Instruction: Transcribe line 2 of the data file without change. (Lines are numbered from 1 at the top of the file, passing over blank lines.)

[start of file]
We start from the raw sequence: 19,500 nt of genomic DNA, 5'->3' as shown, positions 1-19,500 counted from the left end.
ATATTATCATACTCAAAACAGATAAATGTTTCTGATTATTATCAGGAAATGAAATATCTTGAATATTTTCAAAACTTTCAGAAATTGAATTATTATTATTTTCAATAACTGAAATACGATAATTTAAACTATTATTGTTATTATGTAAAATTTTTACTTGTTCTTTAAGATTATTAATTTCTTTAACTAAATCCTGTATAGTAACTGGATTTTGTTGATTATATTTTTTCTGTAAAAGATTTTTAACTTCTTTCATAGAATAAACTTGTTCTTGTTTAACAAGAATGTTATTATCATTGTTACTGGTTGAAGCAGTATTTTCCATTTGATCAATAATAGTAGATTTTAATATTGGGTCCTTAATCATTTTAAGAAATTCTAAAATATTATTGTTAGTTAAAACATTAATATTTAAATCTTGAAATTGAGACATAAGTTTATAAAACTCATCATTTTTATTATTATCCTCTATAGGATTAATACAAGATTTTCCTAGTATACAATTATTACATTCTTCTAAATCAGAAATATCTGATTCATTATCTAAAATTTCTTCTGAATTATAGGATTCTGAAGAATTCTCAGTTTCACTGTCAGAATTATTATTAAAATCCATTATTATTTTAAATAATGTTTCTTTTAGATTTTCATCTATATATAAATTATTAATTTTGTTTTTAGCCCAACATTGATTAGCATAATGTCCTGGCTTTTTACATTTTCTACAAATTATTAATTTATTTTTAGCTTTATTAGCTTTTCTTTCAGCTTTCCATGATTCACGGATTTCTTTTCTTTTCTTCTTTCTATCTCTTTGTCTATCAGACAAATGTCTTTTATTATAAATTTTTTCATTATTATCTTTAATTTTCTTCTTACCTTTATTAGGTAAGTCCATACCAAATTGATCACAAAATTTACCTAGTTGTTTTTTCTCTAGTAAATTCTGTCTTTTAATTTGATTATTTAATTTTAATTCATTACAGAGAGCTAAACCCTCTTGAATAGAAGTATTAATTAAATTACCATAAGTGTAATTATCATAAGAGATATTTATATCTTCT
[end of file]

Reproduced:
ATATTATCATACTCAAAACAGATAAATGTTTCTGATTATTATCAGGAAATGAAATATCTTGAATATTTTCAAAACTTTCAGAAATTGAATTATTATTATTTTCAATAACTGAAATACGATAATTTAAACTATTATTGTTATTATGTAAAATTTTTACTTGTTCTTTAAGATTATTAATTTCTTTAACTAAATCCTGTATAGTAACTGGATTTTGTTGATTATATTTTTTCTGTAAAAGATTTTTAACTTCTTTCATAGAATAAACTTGTTCTTGTTTAACAAGAATGTTATTATCATTGTTACTGGTTGAAGCAGTATTTTCCATTTGATCAATAATAGTAGATTTTAATATTGGGTCCTTAATCATTTTAAGAAATTCTAAAATATTATTGTTAGTTAAAACATTAATATTTAAATCTTGAAATTGAGACATAAGTTTATAAAACTCATCATTTTTATTATTATCCTCTATAGGATTAATACAAGATTTTCCTAGTATACAATTATTACATTCTTCTAAATCAGAAATATCTGATTCATTATCTAAAATTTCTTCTGAATTATAGGATTCTGAAGAATTCTCAGTTTCACTGTCAGAATTATTATTAAAATCCATTATTATTTTAAATAATGTTTCTTTTAGATTTTCATCTATATATAAATTATTAATTTTGTTTTTAGCCCAACATTGATTAGCATAATGTCCTGGCTTTTTACATTTTCTACAAATTATTAATTTATTTTTAGCTTTATTAGCTTTTCTTTCAGCTTTCCATGATTCACGGATTTCTTTTCTTTTCTTCTTTCTATCTCTTTGTCTATCAGACAAATGTCTTTTATTATAAATTTTTTCATTATTATCTTTAATTTTCTTCTTACCTTTATTAGGTAAGTCCATACCAAATTGATCACAAAATTTACCTAGTTGTTTTTTCTCTAGTAAATTCTGTCTTTTAATTTGATTATTTAATTTTAATTCATTACAGAGAGCTAAACCCTCTTGAATAGAAGTATTAATTAAATTACCATAAGTGTAATTATCATAAGAGATATTTATATCTTCT